In a federated system, remote tables are mapped on objects called nicknames. Users' SQL statements are received at a local system to be compiled and executed using local and remote system resources. The SQL statements refer to the remote tables using the nicknames explicitly in the statement, and the query compiler uses the nickname-to-remote table mapping information to generate a good query execution plan using the local and remote resources efficiently. Since the query compiler executes locally, it thus would require statistics on remote tables stored locally in these nicknames to make proper execution plans and estimates. For example, if a table is recorded as having a statistic of 1,000 pages and the operation is to perform a table scan on the table, the estimated I/O costs will require 1,000 pages being transferred from disk. However, if the table is actually stored on 1,000,000 pages on a disk, the table scan's actual transfer cost could be as much as 1,000 times more than the estimated cost. Assuming a 1,000 page statistic, the table scan is estimated to be lower than an index scan, and the operations contain an inequality predicate on the index key. It is possible that using the real number of pages of 1,000,000 would have made the table scan cost much higher than the index scan. Many examples exist where inaccurate statistics lead to inaccurate estimates and consequently where the query compiler selects suboptimal execution plans.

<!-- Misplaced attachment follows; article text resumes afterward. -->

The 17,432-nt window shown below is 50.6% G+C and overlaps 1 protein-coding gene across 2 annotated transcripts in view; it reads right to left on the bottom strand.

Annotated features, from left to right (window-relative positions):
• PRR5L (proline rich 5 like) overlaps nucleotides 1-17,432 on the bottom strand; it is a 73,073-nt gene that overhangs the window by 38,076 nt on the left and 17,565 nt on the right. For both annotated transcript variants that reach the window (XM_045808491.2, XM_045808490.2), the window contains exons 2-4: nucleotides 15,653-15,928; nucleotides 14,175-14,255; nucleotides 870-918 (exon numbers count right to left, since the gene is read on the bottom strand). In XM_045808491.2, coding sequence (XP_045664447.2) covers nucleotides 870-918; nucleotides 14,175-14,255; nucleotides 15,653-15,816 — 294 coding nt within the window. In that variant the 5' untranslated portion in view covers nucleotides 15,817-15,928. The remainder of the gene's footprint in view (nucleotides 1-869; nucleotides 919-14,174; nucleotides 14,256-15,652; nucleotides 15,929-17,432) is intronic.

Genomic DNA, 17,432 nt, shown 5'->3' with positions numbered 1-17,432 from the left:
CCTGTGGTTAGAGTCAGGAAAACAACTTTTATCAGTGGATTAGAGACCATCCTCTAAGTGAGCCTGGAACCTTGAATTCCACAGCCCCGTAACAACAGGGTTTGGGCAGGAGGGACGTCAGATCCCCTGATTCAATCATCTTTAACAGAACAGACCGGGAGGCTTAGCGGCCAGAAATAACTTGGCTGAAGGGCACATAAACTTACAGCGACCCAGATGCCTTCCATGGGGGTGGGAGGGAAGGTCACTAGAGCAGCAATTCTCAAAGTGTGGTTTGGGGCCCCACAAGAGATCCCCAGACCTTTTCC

Because the query compiler's plan selection depends on having good database statistics, having accurate statistics for the database at the local server is imperative. Over time, the database could be modified such that its real estate deviates from previously collected statistics. Ensuring statistics are current for recurring SQL statement compilations is crucial.

Accordingly, what is needed is an improved method and system for collecting statistics on database tables. The present invention addresses such a need.

SUMMARY OF THE INVENTION

A method and system in accordance with the present invention for collecting statistics on database tables are disclosed. In one embodiment, the method includes identifying a plurality of tables for statistics collection, wherein each table of the plurality of tables are remote tables; examining at least one attribute for each table identified for statistics collection; prioritizing the tables for statistics collection based on the at least one attribute; and collecting statistics on the identified tables in a priority sequence. According to the system and method disclosed herein, the collected statistics may be used to update statistics metadata associated with each table.